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Film Review: WHAT IS DEMOCRACY? (Canada 2018) ***1/2

What Is Democracy? Poster

The National Film Board of Canada (NFB)’s WHAT IS DEMOCRACY? just nominated for Best Canadian Documentary by the Vancouver Film Critics Circle is the kind of educational film made for students to watch in schools where lots of information is provided on the subject as if coming directly from a textbook on democracy.  The origin of the word is also explained in the film, to illustrate the amount of detail going into its research.

The film questions what it means to want to live in democracy.  Therefore the question asked is what the word even means.  WHAT IS DEMOCRACY? is an idiosyncratic, philosophical journey spanning millennia and continents: from ancient Athens’ groundbreaking experiment in self-government to capitalism’s roots in medieval Italy; from modern-day Greece grappling with financial collapse and a mounting refugee crisis to the United States reckoning with its racist past and the growing gap between rich and poor.

Celebrated theorists Silvia Federici, Cornel West, Wendy Brown, and Angela Davis are joined by trauma surgeons, activists, factory workers, asylum seekers, former prime ministers and others, in a film speaking to the camera or interviewed by Taylor, that connects past and present, the emotional and the intellectual, the personal and the political, to provoke critical dialogue about our future.

Though not really a feminist film, it should be noted (not a bad thing) that most of the interviewees and those involved in the making of the film including the director (who doubles her function as interviewer) are women.

  Trump is given screen time. Surprisingly Trump is not dismissed as a bad President but given due respect as well as reasons he got elected.  An identical situation can be applied to Brexit.  The masses are fed up with the elected who have forgotten the people. The Democrats have forgotten the people, says one American.  So when Trump goes down to the people at their level, he won their confidence.

An eye-opener is also revealed on how Americans are cheated on democracy in voting, especially the poorer and black parts of the United States.

Also interesting is the segment on Greece.  Greece has been in financial crisis and has to be bailed out by the other European Union countries that claim that Greece have lived beyond their means and now they have to pay. The film reveals another side that does not reflect well on the banks and the authorities.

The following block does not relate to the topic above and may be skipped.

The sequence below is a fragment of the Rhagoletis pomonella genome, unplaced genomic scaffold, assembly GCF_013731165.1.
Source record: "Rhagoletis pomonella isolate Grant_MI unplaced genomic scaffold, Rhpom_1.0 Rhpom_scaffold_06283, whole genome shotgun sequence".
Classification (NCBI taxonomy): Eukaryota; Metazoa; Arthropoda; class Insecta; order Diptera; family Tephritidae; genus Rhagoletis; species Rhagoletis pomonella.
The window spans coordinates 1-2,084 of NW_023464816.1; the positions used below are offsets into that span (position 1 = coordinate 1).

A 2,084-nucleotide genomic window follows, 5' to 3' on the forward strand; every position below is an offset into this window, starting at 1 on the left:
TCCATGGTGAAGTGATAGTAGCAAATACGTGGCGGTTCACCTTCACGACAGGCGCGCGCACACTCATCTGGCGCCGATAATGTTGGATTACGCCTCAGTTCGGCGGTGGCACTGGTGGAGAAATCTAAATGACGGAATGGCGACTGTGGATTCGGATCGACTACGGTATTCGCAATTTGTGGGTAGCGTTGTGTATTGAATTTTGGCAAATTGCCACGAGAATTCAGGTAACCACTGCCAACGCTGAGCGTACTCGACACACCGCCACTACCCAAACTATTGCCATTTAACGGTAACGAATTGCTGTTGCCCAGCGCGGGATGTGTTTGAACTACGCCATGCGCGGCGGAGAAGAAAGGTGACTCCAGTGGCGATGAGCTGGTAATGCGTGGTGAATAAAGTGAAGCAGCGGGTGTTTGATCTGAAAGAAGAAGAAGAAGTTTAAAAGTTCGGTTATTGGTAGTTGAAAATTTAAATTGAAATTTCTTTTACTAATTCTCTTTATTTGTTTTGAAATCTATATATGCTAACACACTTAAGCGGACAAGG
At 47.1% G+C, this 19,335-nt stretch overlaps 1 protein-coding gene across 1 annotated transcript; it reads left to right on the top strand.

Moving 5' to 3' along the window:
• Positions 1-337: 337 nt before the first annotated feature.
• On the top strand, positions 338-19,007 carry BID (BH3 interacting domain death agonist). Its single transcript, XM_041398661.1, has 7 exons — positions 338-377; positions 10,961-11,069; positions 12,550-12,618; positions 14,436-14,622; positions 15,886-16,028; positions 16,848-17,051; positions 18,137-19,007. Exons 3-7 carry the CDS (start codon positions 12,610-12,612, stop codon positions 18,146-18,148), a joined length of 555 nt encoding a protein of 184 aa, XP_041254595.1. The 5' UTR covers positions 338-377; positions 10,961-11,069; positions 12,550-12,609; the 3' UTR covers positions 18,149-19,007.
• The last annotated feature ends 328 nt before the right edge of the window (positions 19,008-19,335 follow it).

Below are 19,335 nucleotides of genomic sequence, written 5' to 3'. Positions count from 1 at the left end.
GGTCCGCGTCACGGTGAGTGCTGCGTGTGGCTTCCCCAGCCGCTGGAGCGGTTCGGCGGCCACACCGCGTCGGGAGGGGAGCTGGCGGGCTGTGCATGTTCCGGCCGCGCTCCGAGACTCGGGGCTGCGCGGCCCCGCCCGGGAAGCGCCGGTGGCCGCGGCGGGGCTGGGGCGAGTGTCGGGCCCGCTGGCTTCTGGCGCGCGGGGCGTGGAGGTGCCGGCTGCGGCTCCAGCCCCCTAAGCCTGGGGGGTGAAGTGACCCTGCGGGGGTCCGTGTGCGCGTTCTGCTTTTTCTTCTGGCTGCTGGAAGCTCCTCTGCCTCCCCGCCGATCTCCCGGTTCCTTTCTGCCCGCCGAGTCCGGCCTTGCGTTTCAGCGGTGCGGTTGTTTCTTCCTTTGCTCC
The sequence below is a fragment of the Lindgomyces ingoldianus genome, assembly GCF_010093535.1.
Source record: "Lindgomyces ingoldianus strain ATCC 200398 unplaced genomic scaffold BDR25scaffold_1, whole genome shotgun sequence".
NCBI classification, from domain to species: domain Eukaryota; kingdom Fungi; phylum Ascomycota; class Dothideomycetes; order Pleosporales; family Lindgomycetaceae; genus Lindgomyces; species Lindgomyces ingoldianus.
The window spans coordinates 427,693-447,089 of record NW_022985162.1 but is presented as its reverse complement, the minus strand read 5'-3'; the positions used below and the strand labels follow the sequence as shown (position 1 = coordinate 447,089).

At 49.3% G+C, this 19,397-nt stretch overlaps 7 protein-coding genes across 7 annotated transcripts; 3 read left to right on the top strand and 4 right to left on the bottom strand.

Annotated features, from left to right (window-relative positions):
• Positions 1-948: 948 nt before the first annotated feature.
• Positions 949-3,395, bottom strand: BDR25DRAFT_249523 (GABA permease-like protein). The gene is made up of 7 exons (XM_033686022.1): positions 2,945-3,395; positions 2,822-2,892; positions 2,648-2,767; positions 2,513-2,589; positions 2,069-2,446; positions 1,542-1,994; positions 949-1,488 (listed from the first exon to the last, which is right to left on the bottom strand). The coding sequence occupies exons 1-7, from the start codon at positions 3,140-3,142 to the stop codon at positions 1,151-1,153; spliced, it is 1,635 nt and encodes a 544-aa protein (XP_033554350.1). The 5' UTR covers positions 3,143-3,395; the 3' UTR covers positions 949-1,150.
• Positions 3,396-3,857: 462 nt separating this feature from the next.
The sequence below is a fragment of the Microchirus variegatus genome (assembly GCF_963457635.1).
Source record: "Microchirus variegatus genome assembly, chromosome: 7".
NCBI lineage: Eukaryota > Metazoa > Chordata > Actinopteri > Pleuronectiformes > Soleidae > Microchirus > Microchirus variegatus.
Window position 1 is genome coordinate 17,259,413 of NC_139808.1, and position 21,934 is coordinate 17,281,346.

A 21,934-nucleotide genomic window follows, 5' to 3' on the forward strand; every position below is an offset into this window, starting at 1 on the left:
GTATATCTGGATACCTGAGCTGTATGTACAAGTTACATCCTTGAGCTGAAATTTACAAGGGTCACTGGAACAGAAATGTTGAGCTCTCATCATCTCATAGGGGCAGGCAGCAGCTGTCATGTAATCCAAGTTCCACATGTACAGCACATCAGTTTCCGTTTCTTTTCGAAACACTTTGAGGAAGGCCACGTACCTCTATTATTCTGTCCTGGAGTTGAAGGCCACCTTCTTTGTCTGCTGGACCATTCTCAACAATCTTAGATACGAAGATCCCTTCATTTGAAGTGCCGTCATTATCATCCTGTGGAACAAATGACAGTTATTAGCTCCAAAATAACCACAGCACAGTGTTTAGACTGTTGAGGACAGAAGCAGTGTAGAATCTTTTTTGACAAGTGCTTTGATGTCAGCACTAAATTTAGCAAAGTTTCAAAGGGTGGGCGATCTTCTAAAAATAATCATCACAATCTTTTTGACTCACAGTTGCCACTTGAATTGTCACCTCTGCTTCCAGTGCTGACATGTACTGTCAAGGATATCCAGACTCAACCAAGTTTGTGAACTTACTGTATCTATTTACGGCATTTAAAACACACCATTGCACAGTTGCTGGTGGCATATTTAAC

There are lots in the film that will titillate the mind.  After all, it is the philosophers who had a big deal to do with the concept of democracy, as the film implies.  The film’s best segment has young students talking about democracy.  They talk about the results of their complaints in school, one in articular that resulted in the school taking away the vending machines.  They claim that the teachers say that they get paid regardless what they do and that the students need to go to college to success and be happy.  Yet they do not set the example.  It is a very moving and realistic situation that touches the heart.

The film summarizes democracy simply as justice – the right to self rule.  The film also demonstrates selective democracy and that real democracy is practically unattainable.  

The film will be back in the city on January 26 at Ryerson University at the DemocracyXChange Summit—a new annual event co-founded by the Open Democracy Project and the Ryerson Leadership Lab—where Taylor will deliver a keynote address, followed by an evening screening of her film.

Trailer: https://vimeo.com/266692157

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Film Review: PUGLI: A PUG’S LIFE (Canada 2018) ***

Pugly follows the triumphs and struggles of 3 rescue pugs, and explores the current craze for flat-faced dogs.

For dog lovers, especially pug lovers, arrives this lovable documentary of the lives of 3 rescue pugs together with some insight on the world of pugs.  Even for those who are unamused by pugs, PUGLI is an enjoyable if not educational doc on the subject.